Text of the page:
love. Just as how a tree no matter how old and weak it is continues to live on
with just the support of the mud below it, Earth promises to take care of us if
we are in close association with her.
sustainer, the nourishing one.
Trees are like spirits. They talk, teach, and open up a
magical world. They are speakers of Nature’s life lessons. To have a tress as a mentor, parent, friend guarantees
that you have a divine strength leading you on.
It has been a while since I last blogged. Internship, writing and
other such things have kept me away. I thought I’ll leave something of an
This month I started my internship and I think it is a great
experience. It shows you the real way things are done and you realize not
everything is as orderly as it is so inside an educational institution. I knew
this but it hit me rather hard on Day 1 of internship. I felt overwhelmed and
slightly scared about how my future would be as a lawyer. However, I’m glad I
felt that because fear is a strong motivator and I tried to channel that fear
into something more positive. Now, I feel…stronger? Much more confident and
determined. I love that thing about fear. It gives you two options. You either
let it push you down for the rest of your life or you use it as an asset.
opened up some interesting things. I get to see the kind of people I wouldn’t otherwise.
The kind you read on paper or in books. That reminds me of this case I read.
There is this particular lady, let us call her
Jess, who claims to be a kleptomaniac (the urge to steal). This nice person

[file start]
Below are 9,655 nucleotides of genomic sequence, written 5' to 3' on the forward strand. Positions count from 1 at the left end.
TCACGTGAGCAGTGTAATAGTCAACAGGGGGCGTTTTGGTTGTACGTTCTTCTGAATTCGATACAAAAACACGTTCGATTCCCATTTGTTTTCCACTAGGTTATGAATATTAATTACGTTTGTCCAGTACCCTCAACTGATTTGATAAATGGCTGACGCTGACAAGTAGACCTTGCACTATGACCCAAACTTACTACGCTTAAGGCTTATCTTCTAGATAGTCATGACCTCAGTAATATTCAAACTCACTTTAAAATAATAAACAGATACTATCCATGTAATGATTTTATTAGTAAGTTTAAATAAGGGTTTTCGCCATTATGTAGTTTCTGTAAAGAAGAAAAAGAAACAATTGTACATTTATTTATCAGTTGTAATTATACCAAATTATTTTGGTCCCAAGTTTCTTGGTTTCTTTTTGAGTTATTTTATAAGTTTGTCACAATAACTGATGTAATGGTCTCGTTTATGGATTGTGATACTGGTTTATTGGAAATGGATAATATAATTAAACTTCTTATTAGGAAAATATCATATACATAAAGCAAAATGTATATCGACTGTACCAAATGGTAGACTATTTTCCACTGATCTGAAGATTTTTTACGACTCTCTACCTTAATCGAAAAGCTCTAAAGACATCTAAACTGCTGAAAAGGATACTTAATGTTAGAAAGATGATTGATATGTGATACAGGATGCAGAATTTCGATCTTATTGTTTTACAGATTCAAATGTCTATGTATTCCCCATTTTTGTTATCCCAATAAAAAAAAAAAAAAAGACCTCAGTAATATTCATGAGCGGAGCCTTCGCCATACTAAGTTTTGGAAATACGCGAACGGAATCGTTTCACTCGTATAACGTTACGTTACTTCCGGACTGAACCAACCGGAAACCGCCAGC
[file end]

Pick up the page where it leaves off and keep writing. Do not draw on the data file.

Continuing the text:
stole diamond and gold jewelry from a friend and kept it a secret until she
wisely donned on the pieces and posted the picture of Facebook. The friend on
seeing these pictures put two and two together. Jess was arrested after a
complaint was filed. Jess confessed. But the funny part here is not the nature
of this case but Jess herself. She is hardly worried about the accusation and
the fact she could possibly go to prison. She likes to go on a shopping spree
on the day of her court hearing, goes to movies after the hearing, and even
told the judge to speed up his pace. Jess is a kleptomaniac who like to steal
only jewelry. Convenient, don’t you think?
Yes, this is real.
Apart from these perks, I also get to learn a lot. Studying
law makes me feel empowered and gives me the feeling that I can face anything
with the power of knowledge of law. I can’t wait to complete these five years
of education and step into the world as a lawyer.
That is about it for a brief update. Also, Sky theaters are amazing.
I’ve read many good books. Some of them have blown me away
with the words they carry. The Little Prince holds the trophy for me. Rather, held. It had to make way for The
Fountainhead by Ayn Rand. This book is considered to the bible for creative
people. I didn’t know about the fame that followed the book until after I had